Mejia Medical Fund

My husband, Steve Mejia, lost his Mother suddenly in March 2003 due to a brain aneurysm, Steve was only 21.  A year later he was diagnosed with Alport Syndrome ( that affects his vision, hearing and resulted in kidney failure. He was in need of a kidney transplant and ended up on dialysis. His Aunt decided she was going to get tested and donate to him. October 4, 2004 was the day that she gave him new life. 

Almost exactly 10 years later we were informed that his kidney that was transplanted was only functioning at 5% and the transplant has fully failed.   He is now back on dialysis, 3 times a week for 3.5 hours each time.  This takes a toll on Steve especially with 3 boys (16, 15 and 11) all involved in sports and always on the go as those that have been through dialysis know how tiring it actually is.

Steve has gone through two out-patient surgeries one to get a temporary catheter put in to begin dialysis again and another to get a fistula placed in his arm which then ran into complications with the anesthesia and was placed into the ICU for 2 days. 

Knowing how draining and depressing dialysis is as I have seen him go through it once I decided to go in and get tested to see if I am able to donate my kidney.  Low and behold I am a match.  I was so excited when I heard the news but needed to finish up all testing to ensure I myself am in good health to go through with the surgery.  Just recently I learned I was cleared for surgery but Steve was not as his body now has built up anti-bodies that will attack the new transplanted kidney causing it to fail almost instantly.

In speaking with his surgeon Steve has three options, one is to go through the Desensitization protocol which is almost like additional dialysis. The protocol is called “Plasmapheresis Treatment” ( The number of treatments depends on the level of harmful antibodies in his blood but at least four treatments are required prior to transplant.  The other option is for him to take a drug “Soliris” for a year.  The only issue with this is it is not approved by the FDA for transplant and they do not know the outcome of the transplant after a year of being on the prescription.  The third option is a kidney swap, meaning that I will donate to another person that their donor does not match to them and then that donor will donate to Steve.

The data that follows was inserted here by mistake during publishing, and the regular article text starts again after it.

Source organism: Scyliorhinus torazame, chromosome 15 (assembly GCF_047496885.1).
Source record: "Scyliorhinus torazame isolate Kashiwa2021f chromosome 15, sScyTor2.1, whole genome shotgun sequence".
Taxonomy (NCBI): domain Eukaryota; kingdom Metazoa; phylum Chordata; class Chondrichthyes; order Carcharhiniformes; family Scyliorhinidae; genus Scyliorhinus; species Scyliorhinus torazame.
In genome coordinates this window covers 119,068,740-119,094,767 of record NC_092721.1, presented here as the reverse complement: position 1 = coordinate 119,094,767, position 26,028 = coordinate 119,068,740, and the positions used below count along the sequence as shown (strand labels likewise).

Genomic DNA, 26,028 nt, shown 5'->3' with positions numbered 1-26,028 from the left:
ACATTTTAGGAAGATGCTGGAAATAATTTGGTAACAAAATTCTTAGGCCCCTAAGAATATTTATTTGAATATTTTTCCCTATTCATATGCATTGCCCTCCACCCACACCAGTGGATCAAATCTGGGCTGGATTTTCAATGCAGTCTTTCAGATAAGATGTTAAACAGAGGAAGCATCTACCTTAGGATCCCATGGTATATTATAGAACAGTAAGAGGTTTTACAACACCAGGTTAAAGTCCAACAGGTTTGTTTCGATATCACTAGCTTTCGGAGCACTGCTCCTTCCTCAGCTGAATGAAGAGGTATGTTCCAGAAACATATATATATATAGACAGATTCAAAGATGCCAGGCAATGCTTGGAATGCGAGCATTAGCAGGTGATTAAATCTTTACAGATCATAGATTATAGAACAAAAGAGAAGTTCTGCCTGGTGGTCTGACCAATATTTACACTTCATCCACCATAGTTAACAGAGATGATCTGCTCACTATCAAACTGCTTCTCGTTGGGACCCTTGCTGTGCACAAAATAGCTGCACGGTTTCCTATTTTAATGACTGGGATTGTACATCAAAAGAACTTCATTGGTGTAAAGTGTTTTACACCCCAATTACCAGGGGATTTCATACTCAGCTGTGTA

With all the doctors’ appointments (both Steve’s, mine and our children’s), Steve’s hospitalizations this year, and dialysis our medical bills have overwhelmed us even with insurance.  As some may know Medicare does not cover at 100%.  We are looking to raise funds to assist us in paying our medical bills (deductibles and out of pocket expenses) for dialysis, doctor’s visits, Oral Surgery (Steve needs to have his Wisdom teeth pulled prior to transplant) and getting ready for the transplant. Anything that you can donate will be much appreciated so we can continue to provide for our children.
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Lauren Mejia 
Naperville, IL